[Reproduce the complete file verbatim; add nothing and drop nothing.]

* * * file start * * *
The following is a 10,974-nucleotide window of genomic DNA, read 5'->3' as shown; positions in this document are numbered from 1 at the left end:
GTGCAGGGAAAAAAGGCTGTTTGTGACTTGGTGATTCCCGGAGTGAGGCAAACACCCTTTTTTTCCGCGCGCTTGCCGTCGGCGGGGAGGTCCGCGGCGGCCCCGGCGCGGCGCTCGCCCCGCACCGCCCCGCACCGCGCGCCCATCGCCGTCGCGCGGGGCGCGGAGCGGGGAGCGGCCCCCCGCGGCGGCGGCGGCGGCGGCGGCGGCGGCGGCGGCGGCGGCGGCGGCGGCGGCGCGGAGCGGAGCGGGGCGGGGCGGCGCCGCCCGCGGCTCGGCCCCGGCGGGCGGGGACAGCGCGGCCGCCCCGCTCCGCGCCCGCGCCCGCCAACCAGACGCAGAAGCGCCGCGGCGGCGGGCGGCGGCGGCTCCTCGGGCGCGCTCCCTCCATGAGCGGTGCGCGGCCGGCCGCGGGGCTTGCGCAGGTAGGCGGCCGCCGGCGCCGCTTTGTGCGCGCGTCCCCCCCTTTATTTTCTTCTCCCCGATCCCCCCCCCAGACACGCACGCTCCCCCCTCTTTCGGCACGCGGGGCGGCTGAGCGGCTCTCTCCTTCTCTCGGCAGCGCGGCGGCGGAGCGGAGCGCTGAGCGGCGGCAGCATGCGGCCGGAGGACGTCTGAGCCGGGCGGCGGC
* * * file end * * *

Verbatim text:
The following is a 10,974-nucleotide window of genomic DNA, read 5'->3' as shown; positions in this document are numbered from 1 at the left end:
GTGCAGGGAAAAAAGGCTGTTTGTGACTTGGTGATTCCCGGAGTGAGGCAAACACCCTTTTTTTCCGCGCGCTTGCCGTCGGCGGGGAGGTCCGCGGCGGCCCCGGCGCGGCGCTCGCCCCGCACCGCCCCGCACCGCGCGCCCATCGCCGTCGCGCGGGGCGCGGAGCGGGGAGCGGCCCCCCGCGGCGGCGGCGGCGGCGGCGGCGGCGGCGGCGGCGGCGGCGGCGGCGGCGGCGCGGAGCGGAGCGGGGCGGGGCGGCGCCGCCCGCGGCTCGGCCCCGGCGGGCGGGGACAGCGCGGCCGCCCCGCTCCGCGCCCGCGCCCGCCAACCAGACGCAGAAGCGCCGCGGCGGCGGGCGGCGGCGGCTCCTCGGGCGCGCTCCCTCCATGAGCGGTGCGCGGCCGGCCGCGGGGCTTGCGCAGGTAGGCGGCCGCCGGCGCCGCTTTGTGCGCGCGTCCCCCCCTTTATTTTCTTCTCCCCGATCCCCCCCCCAGACACGCACGCTCCCCCCTCTTTCGGCACGCGGGGCGGCTGAGCGGCTCTCTCCTTCTCTCGGCAGCGCGGCGGCGGAGCGGAGCGCTGAGCGGCGGCAGCATGCGGCCGGAGGACGTCTGAGCCGGGCGGCGGC